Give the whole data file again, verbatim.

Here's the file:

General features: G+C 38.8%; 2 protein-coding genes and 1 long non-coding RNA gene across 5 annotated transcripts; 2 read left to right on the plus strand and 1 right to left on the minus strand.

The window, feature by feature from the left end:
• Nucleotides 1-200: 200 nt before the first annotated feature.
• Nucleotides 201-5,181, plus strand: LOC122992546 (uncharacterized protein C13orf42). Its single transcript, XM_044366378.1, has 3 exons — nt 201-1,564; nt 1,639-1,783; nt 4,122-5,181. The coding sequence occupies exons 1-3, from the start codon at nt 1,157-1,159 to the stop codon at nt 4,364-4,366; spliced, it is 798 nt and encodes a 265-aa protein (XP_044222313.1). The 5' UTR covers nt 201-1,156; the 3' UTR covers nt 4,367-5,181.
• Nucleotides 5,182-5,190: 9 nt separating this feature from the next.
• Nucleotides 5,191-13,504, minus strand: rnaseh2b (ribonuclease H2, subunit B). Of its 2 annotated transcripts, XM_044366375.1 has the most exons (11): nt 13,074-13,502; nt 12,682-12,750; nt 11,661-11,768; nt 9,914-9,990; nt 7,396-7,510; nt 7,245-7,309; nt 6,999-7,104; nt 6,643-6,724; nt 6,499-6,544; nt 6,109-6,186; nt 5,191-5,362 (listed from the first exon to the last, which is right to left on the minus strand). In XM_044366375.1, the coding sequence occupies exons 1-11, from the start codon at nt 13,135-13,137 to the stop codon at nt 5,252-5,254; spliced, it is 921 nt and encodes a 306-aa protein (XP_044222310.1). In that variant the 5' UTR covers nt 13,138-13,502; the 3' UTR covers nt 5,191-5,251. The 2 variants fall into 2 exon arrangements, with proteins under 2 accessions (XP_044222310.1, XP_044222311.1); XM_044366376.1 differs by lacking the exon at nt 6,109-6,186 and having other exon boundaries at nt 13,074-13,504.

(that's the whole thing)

General features: G+C 38.8%; 2 protein-coding genes and 1 long non-coding RNA gene across 5 annotated transcripts; 2 read left to right on the plus strand and 1 right to left on the minus strand.

The window, feature by feature from the left end:
• Nucleotides 1-200: 200 nt before the first annotated feature.
• Nucleotides 201-5,181, plus strand: LOC122992546 (uncharacterized protein C13orf42). Its single transcript, XM_044366378.1, has 3 exons — nt 201-1,564; nt 1,639-1,783; nt 4,122-5,181. The coding sequence occupies exons 1-3, from the start codon at nt 1,157-1,159 to the stop codon at nt 4,364-4,366; spliced, it is 798 nt and encodes a 265-aa protein (XP_044222313.1). The 5' UTR covers nt 201-1,156; the 3' UTR covers nt 4,367-5,181.
• Nucleotides 5,182-5,190: 9 nt separating this feature from the next.
• Nucleotides 5,191-13,504, minus strand: rnaseh2b (ribonuclease H2, subunit B). Of its 2 annotated transcripts, XM_044366375.1 has the most exons (11): nt 13,074-13,502; nt 12,682-12,750; nt 11,661-11,768; nt 9,914-9,990; nt 7,396-7,510; nt 7,245-7,309; nt 6,999-7,104; nt 6,643-6,724; nt 6,499-6,544; nt 6,109-6,186; nt 5,191-5,362 (listed from the first exon to the last, which is right to left on the minus strand). In XM_044366375.1, the coding sequence occupies exons 1-11, from the start codon at nt 13,135-13,137 to the stop codon at nt 5,252-5,254; spliced, it is 921 nt and encodes a 306-aa protein (XP_044222310.1). In that variant the 5' UTR covers nt 13,138-13,502; the 3' UTR covers nt 5,191-5,251. The 2 variants fall into 2 exon arrangements, with proteins under 2 accessions (XP_044222310.1, XP_044222311.1); XM_044366376.1 differs by lacking the exon at nt 6,109-6,186 and having other exon boundaries at nt 13,074-13,504.